Introduction: 55 Gallon Drum Vertical Axis Wind Turbine (VAWT)

About: Check out my blog for more information
This Instructable will enable you to build a Vertical Axis Wind Turbine out of mostly recycled materials.

I was inspired to build a Savonius turbine from 55 gallon drums after reading an article from a 1970s copy of Mother Earth News. The Savonius Turbine, often referred to as the S-Rotor, has been around since the 1920's.

The main wind catchers are made from 55 Gallon PVC drums, and the generator is made from a recycled automotive alternator (do it yourself or purchase one off ebay).

This design will withstand over 70MPH winds without harm and will survive outside in rugged winter weather.

Here is a video which covers the part one of the installation process.

Step 1: Materials Needed

2 55 gallon plastic drums (You can buy them at a recycling place or often find them for free at farms and restaurants. Clean any labels off with a pressure washer or solvent. Make sure they stored food and not dangerous chemicals--referred to as "food grade barrels")

The following parts can be purchased from Lowes or Home Depot

1 10 foot section of 3" inside diameter PVC pipe (make sure it has a thick wall as this is a structural component)

4 3" closet flanges (the above pipe should fit within this flange tightly)

4 closet flange spacers

16 1/4"-20 Screws 2.5" long *

32 1/4" washers *

16 1/4"-20 Nuts or Nylock nuts *

4 sheet metal screws about 3/4" long *

2 "Lazy Susan" Bearings (Lowes)

  • These fasteners will live outdoors so they should be rust resistant. Go with galvanized or even stainless hardware if you can afford it. Otherwise, use a spray varnish to protect the screws after they are fastened.

A plank of 1" x 8" by 6 foot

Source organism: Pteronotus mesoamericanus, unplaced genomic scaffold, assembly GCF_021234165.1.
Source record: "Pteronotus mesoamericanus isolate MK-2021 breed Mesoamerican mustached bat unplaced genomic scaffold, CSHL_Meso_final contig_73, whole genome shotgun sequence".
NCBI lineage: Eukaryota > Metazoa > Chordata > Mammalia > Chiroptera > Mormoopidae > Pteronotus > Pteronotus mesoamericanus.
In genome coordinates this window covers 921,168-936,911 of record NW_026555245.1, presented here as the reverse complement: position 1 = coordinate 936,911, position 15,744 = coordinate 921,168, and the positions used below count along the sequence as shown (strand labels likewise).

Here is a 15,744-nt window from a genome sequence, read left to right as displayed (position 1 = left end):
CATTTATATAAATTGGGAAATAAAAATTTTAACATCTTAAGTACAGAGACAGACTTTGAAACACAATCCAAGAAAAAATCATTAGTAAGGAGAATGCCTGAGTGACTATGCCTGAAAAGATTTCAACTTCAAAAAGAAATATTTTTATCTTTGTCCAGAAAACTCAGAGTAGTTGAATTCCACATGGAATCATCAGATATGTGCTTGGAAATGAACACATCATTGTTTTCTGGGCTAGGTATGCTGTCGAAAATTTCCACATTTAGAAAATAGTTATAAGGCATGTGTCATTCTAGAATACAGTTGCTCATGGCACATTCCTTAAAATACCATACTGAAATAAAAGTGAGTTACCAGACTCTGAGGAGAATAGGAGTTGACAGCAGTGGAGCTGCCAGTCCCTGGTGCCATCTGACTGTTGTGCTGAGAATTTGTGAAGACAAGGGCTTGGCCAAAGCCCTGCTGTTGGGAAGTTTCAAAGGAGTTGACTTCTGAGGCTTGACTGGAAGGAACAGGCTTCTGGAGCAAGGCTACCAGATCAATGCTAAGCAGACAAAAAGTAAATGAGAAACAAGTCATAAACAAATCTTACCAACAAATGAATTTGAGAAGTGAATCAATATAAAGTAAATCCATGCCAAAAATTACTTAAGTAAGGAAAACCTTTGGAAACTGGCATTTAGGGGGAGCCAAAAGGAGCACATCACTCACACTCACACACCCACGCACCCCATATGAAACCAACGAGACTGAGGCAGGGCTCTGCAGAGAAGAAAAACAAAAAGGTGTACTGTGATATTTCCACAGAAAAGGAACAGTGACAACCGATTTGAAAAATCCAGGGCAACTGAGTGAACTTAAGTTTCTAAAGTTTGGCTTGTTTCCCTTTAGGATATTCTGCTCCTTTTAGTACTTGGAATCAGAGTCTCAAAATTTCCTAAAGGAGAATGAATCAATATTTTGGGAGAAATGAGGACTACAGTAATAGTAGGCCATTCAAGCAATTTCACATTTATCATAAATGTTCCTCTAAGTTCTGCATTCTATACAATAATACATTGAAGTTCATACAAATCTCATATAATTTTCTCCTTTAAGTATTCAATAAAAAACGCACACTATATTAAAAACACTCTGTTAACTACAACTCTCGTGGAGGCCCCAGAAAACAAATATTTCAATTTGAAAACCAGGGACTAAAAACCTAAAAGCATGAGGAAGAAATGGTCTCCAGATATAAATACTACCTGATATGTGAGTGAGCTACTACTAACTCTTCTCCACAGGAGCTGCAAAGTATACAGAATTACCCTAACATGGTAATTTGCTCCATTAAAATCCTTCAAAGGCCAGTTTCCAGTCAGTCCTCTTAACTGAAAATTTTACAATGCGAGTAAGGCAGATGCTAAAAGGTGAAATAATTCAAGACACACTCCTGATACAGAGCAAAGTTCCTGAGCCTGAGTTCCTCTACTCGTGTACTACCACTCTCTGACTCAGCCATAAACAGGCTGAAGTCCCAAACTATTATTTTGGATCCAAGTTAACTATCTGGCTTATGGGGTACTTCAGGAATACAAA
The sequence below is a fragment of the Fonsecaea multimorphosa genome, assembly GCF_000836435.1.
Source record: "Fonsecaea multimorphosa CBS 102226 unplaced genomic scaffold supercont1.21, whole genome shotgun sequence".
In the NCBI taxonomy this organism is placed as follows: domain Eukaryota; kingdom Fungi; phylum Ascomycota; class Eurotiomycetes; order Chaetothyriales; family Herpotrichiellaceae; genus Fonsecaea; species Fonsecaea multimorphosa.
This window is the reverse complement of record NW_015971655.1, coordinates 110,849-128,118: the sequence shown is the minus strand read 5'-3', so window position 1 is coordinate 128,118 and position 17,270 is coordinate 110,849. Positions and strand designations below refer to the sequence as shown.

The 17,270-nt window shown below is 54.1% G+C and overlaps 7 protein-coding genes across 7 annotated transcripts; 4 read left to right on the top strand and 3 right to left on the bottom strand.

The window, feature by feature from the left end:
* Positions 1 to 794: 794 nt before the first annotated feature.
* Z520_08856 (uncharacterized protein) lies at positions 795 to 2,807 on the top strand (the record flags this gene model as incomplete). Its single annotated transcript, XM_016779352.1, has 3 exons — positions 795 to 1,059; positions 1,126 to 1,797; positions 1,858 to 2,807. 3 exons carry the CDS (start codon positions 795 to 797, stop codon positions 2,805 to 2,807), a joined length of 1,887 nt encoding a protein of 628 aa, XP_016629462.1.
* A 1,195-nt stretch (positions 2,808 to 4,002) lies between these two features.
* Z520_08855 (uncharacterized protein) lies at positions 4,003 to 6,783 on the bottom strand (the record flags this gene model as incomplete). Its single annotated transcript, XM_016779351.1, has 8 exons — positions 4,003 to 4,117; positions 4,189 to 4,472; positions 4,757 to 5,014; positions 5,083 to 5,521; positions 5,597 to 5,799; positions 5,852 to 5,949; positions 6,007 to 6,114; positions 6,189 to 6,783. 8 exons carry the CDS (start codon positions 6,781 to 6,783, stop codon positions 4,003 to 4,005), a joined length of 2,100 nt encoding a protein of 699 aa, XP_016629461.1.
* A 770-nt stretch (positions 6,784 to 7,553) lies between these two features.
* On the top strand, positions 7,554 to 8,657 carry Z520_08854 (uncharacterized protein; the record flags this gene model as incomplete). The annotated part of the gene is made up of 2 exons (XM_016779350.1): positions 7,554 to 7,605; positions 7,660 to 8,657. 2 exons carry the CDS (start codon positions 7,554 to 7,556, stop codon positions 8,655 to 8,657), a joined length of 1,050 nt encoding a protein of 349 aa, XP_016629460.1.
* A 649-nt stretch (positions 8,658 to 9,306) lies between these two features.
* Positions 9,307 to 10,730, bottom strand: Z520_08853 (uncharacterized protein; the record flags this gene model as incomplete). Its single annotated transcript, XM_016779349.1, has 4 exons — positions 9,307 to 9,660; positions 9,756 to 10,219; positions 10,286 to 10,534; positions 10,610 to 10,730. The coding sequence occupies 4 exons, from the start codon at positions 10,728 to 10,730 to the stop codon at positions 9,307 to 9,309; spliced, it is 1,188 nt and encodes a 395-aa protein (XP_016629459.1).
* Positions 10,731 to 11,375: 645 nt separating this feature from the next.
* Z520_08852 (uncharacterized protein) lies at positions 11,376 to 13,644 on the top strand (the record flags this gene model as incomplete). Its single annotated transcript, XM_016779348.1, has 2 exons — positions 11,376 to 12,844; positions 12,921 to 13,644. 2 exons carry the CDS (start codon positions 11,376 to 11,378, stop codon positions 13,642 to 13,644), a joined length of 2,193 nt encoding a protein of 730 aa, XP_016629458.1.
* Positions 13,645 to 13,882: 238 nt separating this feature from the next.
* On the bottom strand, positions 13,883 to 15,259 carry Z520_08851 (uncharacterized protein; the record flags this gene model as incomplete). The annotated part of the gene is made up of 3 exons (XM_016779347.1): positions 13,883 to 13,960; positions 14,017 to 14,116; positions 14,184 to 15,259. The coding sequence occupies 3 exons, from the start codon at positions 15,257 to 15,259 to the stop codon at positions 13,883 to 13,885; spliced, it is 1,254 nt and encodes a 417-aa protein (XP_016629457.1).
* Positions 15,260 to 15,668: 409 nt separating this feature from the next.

Optional: PVC cleaner and glue for a super solid joint where any flanges meet the PVC pipe

Non-hardware store parts:

1 Generator (buy or convert gm style or buy on ebay from qaz661 use 24v model)

You will need a chain or belt drive for the generator or you can buy a pair of gears to connect it here.

Step 2: Draw Lines on Barrels

Take time to carefully draw bisecting lines on the barrels.

Draw lines on them using a compass and straight edge. If you don't have a big Harbor Freight compass like mine, you can use a string and a Sharpie as a compass. Don't cut across the spouts because the plastic is very thick there.

Step 3: Cut Barrels

Now cut the barrels in half. Cut the barrel with a hand saw or power saw (be careful not to hurt yourself during assembly).

When cutting the long sides of the barrels, make sure the barrel won't roll while cutting. I use a jig below but you can trap the barrel against a wall with a heavy object such as a tree stump.

Step 4: Drill Some Holes and Connect Barrels

Here we join the two halves.

Position barrel halves with 9" overlap and tape using duct tape to hold.

Tape a flange spacer into place.

Drill at least four quarter inch holes through the barrels using the flange spacer as your guide.

Put in some 1/4" nuts and bolts to hold the barrels more firmly.

Drill large hole through barrels using the flange spacer as your guide (use a 4 1/2 " hole saw, coping saw, or rotozip).